Museums are familiar public institutions whose primary mode of mediation is narration. They are geared toward narrating collective stories that are authoritative, linear, and grand in scope. Yet with the historical turn museums have recently taken from collection-centered to audience-centered institutions - coupled with a participatory mode of mediation - more than ever museumgoers are now invited to participate in these grand narrations. This article examines the institutional interaction between museums and museumgoers, and the texts that the latter produce in situ. It analyzes over 3000 texts that visitors wrote at the Florida Holocaust Museum, between 2012 and 2015. It employs the "small stories"framework to explore the interactional narrative structure and features within which museumgoers' written comments are elicited and displayed in museums. The analysis highlights the narrative functions and authorial roles that museumgoers are ascribed institutionally, and whether and how they discursively occupy them. Three main narrative strategies of/for participation are discerned, through which museumgoers variously perform gestures of closure of their visit. These narrative gestures index ways, in which visitors signal the approaching end of the museum's narration, employing diverse discursive resources, while adding a coda or a resolution to the institutional narrative.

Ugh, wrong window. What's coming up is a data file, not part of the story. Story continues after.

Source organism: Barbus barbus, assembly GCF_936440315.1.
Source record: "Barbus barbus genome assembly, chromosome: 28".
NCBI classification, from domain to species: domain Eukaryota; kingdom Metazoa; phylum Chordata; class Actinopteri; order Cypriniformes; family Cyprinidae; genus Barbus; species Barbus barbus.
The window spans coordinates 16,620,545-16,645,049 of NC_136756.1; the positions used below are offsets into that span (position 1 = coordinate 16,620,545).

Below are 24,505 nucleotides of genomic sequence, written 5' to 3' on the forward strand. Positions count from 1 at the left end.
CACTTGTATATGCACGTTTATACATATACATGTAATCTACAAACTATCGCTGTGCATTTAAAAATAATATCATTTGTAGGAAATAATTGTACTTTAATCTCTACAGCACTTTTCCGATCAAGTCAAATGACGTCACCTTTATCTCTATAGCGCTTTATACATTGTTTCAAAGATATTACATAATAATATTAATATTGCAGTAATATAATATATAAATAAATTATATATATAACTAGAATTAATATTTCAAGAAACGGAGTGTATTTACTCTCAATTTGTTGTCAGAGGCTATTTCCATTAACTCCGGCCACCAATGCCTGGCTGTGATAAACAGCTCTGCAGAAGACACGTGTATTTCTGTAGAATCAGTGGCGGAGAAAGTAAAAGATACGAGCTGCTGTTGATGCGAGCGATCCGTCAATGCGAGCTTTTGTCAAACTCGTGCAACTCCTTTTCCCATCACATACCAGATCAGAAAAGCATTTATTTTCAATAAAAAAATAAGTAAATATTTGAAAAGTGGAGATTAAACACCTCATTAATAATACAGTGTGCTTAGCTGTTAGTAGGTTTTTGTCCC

Bibliographical notePublisher Copyright:
© 2020 Walter de Gruyter GmbH, Berlin/Boston 2020.
- narrative analysis
- small stories
- visitor studies